I think I want to become one of those parents. If it stops or at least lowers the chances of anything like this ever happening again, then I want to be one of those parents. Because this giant bandage and scar that will soon be in the middle of the forehead of this sweet little boy’s face is way, way, way too much for me to bear.
And I know it’s not nearly as bad as so many other things that could happen to him. I don’t care about that. I care about my reality, which is this, now, and I hate it.
The first songs I heard on the radio on the first day of the new year were: Everything little thing’s gonna be alright by Bob Marley, Patience by Guns ‘n Roses and Come as you are by Nirvana. Reminders are useful.
Or maybe the lesson is I should grow dreads like Bob, rock some serious braids like Axel or stop washing my hair like Kurt’s grunge look. Maybe it’s all about the hair. It so often is.
I have a lot more random or tangential or paranoid thoughts since having a baby. I recently stopped leaving my glasses by the bathroom sink overnight, opting instead to lay them on my nightstand in case I need to see to rescue my baby during the night. Quick access to the glasses may be key.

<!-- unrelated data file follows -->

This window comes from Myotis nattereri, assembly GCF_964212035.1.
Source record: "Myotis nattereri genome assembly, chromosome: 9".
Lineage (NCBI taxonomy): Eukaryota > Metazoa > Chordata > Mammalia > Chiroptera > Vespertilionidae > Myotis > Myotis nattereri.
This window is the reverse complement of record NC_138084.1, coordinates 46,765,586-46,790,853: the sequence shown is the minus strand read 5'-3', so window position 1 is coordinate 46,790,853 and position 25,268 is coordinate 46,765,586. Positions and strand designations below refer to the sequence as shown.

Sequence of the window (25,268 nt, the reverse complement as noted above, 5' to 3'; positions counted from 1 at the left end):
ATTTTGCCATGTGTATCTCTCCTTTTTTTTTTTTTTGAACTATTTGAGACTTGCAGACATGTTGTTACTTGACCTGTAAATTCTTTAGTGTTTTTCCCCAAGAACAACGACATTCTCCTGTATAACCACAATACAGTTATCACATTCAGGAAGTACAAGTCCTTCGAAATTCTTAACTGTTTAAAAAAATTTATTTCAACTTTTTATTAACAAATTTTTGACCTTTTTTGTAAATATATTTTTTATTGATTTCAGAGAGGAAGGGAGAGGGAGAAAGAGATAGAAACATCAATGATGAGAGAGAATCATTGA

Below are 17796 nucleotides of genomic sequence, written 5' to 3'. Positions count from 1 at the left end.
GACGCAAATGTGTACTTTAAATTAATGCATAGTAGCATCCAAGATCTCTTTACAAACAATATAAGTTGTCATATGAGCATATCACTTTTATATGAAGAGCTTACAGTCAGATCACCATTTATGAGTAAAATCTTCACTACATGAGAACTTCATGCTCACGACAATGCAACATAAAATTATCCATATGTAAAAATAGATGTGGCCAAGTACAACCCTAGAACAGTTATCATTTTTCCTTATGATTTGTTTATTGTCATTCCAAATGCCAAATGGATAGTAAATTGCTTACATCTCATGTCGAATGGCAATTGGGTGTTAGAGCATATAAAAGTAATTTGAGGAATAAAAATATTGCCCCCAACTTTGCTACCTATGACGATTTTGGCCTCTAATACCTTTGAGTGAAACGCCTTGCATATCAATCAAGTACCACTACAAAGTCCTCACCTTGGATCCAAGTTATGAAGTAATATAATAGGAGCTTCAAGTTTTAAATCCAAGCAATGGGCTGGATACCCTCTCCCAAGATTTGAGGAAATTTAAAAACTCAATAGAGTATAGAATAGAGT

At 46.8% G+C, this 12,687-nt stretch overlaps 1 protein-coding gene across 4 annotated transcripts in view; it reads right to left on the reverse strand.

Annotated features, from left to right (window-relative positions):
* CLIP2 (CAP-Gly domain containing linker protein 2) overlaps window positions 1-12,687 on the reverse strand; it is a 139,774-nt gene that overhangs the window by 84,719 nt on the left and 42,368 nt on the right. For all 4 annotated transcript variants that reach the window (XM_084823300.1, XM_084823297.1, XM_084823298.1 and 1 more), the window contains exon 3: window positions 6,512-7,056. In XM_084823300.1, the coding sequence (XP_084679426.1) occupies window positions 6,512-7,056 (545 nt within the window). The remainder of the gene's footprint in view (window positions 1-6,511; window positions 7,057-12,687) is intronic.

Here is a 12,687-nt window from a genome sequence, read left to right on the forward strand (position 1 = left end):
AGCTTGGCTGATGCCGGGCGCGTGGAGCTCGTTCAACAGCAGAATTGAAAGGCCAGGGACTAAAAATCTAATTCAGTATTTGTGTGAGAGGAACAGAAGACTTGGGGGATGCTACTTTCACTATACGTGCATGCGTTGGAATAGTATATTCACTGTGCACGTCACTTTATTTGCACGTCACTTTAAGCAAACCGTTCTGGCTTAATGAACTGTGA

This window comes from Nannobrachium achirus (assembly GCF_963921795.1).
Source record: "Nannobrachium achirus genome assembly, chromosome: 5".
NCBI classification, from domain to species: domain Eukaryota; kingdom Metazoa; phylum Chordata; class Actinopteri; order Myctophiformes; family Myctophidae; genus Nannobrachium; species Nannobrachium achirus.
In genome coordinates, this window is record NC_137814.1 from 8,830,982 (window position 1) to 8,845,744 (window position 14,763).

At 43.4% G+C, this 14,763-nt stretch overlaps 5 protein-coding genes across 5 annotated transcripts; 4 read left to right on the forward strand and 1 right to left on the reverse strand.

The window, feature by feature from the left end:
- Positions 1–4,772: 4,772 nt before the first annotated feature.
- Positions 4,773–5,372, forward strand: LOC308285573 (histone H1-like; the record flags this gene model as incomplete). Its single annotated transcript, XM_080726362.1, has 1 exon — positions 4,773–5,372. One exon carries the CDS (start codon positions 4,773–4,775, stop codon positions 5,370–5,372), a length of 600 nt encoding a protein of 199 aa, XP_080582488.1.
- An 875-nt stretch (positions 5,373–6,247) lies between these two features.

He’s snoring in our room, and it’s so cute. But jeez, keep it down, baby! I need to sleep, too!
Spinning him around makes him squeal with delight, but man, I get dizzy so quickly. Is that an age thing?
And I think how horrible that we let his 16-month birthday pass us right by with no notice, no fanfare. Forgot even. We start by counting hours, then days, weeks, months and then years. And any minute now, he’ll be 5.
Come as you are.
Every little thing’s gonna be alright.
Tonight, I searched online. Baby eats toilet paper. Because, apparently, he does. Not handfuls of it. But when the bathroom door is open, he just marches (yes, walking!!) himself right in, goes straight for the toilet paper roll, pulls off a smidge and starts munching.
He’s not so keen on magazine paper or notepads. He’s tasted them in his time, but these days, TP is his paper of choice.
The online answers I found ranged from the witty (because they like it) to the downright accusatory (it’s obviously OCD; get a psychological evaluation) and then back to the hysterical inducing (toilet paper has lead; get your baby to the doctor immediately!!)
Should I panic? Run to a psychologist? Get him a spoon? Aaah!
Perhaps the more important question to ask here is, why don’t people stop their babies from eating TP? At least I do that.